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    Re: Chicagoan Files Class Action Suit Against Americash

    Quote Originally Posted by danarhea View Post
    That should come about by the legislative process, and not legislated by the courts.
    I absolutely agree with you on this.

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    Re: Chicagoan Files Class Action Suit Against Americash

    Here's the solution.

    Withdraw the restrictions on use of force to collect loans.

    Back when people had their kneecaps busted, they stayed away from loan sharks, didn't they?

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    Cool Re: Chicagoan Files Class Action Suit Against Americash

    Quote Originally Posted by Scarecrow Akhbar View Post
    Here's the solution.

    Withdraw the restrictions on use of force to collect loans.

    Back when people had their kneecaps busted, they stayed away from loan sharks, didn't they?
    /facepalm


    Here is the real deal. As sinister as these business types are, the reason they charge what they do is because the people taking out these type of loans are of the highest risk class that can possibly exist. They deal largely with druggies, junkies, and derelicts. If a lower rate could be extended and a profit still be easily turned, sign me up for the new business venture.

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    Re: Chicagoan Files Class Action Suit Against Americash

    Sad part is, this guy is gonna win and probably get paid... well his lawyer will get paid, he however will get something out of it.

    These places exist, and if you're dumb enough to use one, and get yourself screwed over that's your problem.

    The wife an I went and bout some beds for the kids this past weekend, they wanted us to sign up for thier "No interest payment plan". Rate? 26.8%.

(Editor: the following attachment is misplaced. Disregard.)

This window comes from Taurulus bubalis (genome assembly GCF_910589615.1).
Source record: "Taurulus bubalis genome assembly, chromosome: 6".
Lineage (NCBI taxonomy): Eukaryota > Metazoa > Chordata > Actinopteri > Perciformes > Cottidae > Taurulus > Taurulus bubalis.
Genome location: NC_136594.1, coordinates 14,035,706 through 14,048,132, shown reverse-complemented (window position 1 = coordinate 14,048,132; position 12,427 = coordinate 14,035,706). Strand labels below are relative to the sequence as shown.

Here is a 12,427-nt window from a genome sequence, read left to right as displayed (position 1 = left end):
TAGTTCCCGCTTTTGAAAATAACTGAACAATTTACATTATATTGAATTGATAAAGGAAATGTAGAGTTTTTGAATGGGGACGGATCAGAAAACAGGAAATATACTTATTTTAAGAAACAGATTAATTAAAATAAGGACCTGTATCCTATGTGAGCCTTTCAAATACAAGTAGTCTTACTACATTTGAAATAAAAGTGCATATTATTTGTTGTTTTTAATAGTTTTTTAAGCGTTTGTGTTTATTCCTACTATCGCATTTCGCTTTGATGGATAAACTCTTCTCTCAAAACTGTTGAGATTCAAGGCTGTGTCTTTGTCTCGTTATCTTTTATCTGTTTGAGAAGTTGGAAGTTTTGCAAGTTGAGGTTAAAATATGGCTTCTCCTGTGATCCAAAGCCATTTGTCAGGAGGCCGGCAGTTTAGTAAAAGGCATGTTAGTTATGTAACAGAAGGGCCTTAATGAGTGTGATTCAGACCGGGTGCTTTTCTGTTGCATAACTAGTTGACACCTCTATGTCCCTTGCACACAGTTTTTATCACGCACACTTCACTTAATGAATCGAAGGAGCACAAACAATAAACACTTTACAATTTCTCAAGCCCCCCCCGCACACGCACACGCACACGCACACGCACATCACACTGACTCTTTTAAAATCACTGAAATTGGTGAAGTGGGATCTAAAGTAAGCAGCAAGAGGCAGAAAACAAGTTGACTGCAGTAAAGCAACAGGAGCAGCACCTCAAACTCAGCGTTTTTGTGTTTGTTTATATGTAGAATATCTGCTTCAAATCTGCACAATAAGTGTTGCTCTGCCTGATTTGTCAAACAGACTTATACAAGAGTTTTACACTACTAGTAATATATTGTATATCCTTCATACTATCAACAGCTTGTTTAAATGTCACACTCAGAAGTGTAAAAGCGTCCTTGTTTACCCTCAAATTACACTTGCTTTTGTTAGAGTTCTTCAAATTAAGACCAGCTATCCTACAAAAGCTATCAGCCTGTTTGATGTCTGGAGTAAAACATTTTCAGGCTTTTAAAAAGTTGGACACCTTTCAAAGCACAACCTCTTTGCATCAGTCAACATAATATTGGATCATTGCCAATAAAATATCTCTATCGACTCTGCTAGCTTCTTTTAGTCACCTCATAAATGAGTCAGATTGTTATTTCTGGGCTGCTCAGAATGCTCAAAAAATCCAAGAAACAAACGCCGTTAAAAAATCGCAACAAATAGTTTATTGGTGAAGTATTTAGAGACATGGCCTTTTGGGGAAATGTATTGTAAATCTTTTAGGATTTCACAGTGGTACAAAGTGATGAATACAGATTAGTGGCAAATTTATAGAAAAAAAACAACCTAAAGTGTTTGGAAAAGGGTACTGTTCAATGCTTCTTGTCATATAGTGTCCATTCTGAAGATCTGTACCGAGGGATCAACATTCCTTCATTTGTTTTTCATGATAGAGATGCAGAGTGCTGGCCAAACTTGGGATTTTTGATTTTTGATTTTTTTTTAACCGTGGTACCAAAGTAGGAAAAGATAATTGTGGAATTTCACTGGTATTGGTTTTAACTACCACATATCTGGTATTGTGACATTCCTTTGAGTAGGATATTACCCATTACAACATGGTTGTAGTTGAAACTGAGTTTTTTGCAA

What's the difference between that furniture company and these loan sharks?
    Climate, changes. It takes a particularly uneducated population to buy into the idea that it's their fault climate is changing and further political solutions can fix it.



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    Re: Chicagoan Files Class Action Suit Against Americash

    Quote Originally Posted by ARealConservative View Post
    /facepalm


    Here is the real deal. As sinister as these business types are, the reason they charge what they do is because the people taking out these type of loans are of the highest risk class that can possibly exist. They deal largely with druggies, junkies, and derelicts. If a lower rate could be extended and a profit still be easily turned, sign me up for the new business venture.
    No one thinks about that when they call for regulating interest rates.

    Good point.
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    Re: Chicagoan Files Class Action Suit Against Americash

    I live in Missouri and heard about a similar case in Arkansas a number of years ago. Apparently in AR they have a state law capping interest rates on loans to a "reasonable" amount. Its been a long time ago and I didnt pay a heck of alot of attention but I believe the person sueing won the case due to "unreasonable" interest.